Anon - 11-Jan-17 @ 7:53 AM
Hi I live on a narrowboat and in November 2016 my partner arranged for 2 months mooring at a marina which he paid for in full in advance. The mooring started from the 01/12/2016 and as we understood could be reviewed at the end of January. On the 4th of January I spoke to the manager and said that we would definitely be leaving at the end of January to be told that we can't leave without giving 3 months notice and if we left we would still be liable to pay for the 3 months. We didn't even know there was a mooring agreement until the day after we arrived. We also feel it is unreasonable to ask for a 3 month notice period when we specified that we wanted 2 months short term mooring. How do I handle this? Thanks.
Susie Lou - 10-Jan-17 @ 3:33 AM
I agreed a new contract on the phonewith EE. As they were processing it they cut me off and when I rang back they said the bloke had made a mistake and they couldn't actually agree that deal. Now they won't honour it. Surely as both of us had agreed it is legally binding?
AdamL - 7-Jan-17 @ 6:13 PM
Hi, I had a few items that were ordered and should have been delivered at a certain time but didn't.This happened on several occasions, I spoke with several different people and had correspondence via email and text and had been offered goodwill gestures which they haven't adhered to. Two amounts of £50.00 and £80.00.They are now saying these amounts were sent in error. But I had these offered by email and text so I have them written in black and white. They are now offering me a £30.00 gift voucher! As I have what they originally said in writing do they have to honour it?
Deano - 4-Jan-17 @ 7:49 PM
Siya - Your Question:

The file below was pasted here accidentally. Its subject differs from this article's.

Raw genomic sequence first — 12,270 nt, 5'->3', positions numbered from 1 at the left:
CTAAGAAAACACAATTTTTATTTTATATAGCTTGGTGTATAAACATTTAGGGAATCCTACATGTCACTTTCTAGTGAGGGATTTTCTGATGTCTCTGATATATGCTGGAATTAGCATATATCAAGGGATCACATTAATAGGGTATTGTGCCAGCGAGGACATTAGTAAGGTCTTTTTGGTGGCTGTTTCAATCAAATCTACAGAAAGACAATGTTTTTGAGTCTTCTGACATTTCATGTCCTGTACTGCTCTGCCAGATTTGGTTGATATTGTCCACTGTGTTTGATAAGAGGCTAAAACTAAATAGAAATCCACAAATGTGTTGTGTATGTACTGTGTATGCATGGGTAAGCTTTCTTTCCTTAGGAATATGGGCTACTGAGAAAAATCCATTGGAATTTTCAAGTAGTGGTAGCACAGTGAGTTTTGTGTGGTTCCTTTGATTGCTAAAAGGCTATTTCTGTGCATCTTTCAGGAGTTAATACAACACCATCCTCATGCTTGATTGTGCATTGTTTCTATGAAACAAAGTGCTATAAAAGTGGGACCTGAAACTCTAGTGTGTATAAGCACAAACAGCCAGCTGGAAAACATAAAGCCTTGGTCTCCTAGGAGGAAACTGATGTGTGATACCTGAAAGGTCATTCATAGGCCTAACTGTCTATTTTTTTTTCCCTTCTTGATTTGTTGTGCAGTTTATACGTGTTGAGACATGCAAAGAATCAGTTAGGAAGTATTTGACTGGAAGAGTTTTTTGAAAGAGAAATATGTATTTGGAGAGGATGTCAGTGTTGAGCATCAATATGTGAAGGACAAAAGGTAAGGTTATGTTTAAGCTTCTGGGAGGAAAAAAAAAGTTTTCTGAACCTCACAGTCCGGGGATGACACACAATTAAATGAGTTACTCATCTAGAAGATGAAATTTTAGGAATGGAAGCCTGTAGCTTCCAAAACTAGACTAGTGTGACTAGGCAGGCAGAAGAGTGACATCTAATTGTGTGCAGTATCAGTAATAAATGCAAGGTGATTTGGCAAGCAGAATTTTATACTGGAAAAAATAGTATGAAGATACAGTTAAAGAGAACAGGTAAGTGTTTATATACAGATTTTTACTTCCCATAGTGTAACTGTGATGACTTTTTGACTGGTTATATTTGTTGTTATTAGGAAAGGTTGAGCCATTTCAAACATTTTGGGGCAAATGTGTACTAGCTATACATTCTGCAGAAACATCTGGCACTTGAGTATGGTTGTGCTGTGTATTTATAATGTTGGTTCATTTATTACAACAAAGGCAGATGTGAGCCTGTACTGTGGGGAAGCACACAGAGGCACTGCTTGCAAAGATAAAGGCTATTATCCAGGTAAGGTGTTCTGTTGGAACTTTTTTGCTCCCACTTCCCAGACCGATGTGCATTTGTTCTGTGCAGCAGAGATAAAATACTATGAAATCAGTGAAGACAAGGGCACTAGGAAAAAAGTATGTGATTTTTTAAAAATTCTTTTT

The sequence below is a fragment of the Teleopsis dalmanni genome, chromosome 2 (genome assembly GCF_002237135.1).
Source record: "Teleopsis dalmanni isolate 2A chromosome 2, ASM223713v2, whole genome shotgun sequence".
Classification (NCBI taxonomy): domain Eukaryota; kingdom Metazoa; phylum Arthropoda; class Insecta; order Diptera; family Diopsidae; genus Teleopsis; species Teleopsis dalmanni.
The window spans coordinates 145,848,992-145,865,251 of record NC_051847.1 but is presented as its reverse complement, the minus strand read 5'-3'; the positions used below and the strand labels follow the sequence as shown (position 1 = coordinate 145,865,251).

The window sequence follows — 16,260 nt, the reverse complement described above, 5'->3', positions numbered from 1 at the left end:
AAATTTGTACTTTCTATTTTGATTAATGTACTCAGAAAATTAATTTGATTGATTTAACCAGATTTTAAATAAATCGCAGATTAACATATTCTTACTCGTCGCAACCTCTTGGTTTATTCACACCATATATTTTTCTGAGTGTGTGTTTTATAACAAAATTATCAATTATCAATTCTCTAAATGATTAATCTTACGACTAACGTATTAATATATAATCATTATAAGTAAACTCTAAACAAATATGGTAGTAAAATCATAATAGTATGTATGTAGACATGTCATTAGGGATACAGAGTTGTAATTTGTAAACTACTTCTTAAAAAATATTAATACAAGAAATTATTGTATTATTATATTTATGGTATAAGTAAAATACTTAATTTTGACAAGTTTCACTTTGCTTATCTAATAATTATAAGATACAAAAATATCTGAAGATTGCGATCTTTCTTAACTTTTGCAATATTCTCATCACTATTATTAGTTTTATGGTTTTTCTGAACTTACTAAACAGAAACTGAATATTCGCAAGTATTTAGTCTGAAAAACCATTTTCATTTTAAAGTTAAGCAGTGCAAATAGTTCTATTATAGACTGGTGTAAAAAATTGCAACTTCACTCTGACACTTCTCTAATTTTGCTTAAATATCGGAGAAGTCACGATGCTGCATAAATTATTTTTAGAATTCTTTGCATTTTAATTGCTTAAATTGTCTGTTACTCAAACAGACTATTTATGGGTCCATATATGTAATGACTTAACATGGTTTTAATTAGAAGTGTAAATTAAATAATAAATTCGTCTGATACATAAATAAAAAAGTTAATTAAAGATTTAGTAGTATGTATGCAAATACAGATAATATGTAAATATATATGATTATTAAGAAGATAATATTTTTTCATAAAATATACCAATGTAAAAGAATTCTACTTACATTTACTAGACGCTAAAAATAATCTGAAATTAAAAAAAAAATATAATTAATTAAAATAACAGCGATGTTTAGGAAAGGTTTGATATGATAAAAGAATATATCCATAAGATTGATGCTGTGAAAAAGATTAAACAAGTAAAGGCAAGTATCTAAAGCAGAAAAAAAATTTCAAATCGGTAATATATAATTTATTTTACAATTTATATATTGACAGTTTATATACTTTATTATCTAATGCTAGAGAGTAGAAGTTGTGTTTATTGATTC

Hi everyonePlease assist, I was in the employ of a consulting company for a 3months fixed-term contract.In the beginning of my contract, the manager and myself sat down to view the contract and salary packages. We had it all on paper and signed. She then verbally explained to me that I will receive commission for every placements I make. The salary was not attractive at first and I had no problem with it, provided that I receive commission. I have now received a notification that my contract is comming to an end, and will not be renewed. My worry is that I have only been paid my Basic salary without any commission for candidates that I have placed. She was smart enough not to mentioned any thing regarding commission on my contract of employment, however this was agreed upon verbally. I've had a conversation with her regarding my commission but she told me that I won't receive commission for my candidates because my contract of employment says nothing about commission.Kindly advise on how do I claim for my commission in this regard

Our Response:
You would have to ring ACAS regarding this, especially as your commission package was not mentioned in the contract. However, if other employees are paid the same way, then you may have a case to answer if your employer decides to withhold money owed through commission.
ContractsAndAgreements - 15-Dec-16 @ 10:37 AM
Hi everyone Please assist, I was in the employ of a consulting company for a 3months fixed-term contract. In the beginning of my contract, the manager and myself sat down to view the contract and salary packages. We had it all on paper and signed. She then verbally explained to me that I will receive commission for every placements I make. The salary was not attractive at first and I had no problem with it, provided that I receive commission. I have now received a notification that my contract is comming to an end, and will not be renewed. My worry is that I have only been paid my Basic salary without any commission for candidates that I have placed. She was smart enough not to mentioned any thing regarding commission on my contract of employment, however this was agreed upon verbally. I've had a conversation with her regarding my commission but she told me that I won't receive commission for my candidates because my contract of employment says nothing about commission. Kindly advise on how do I claim for my commission in this regard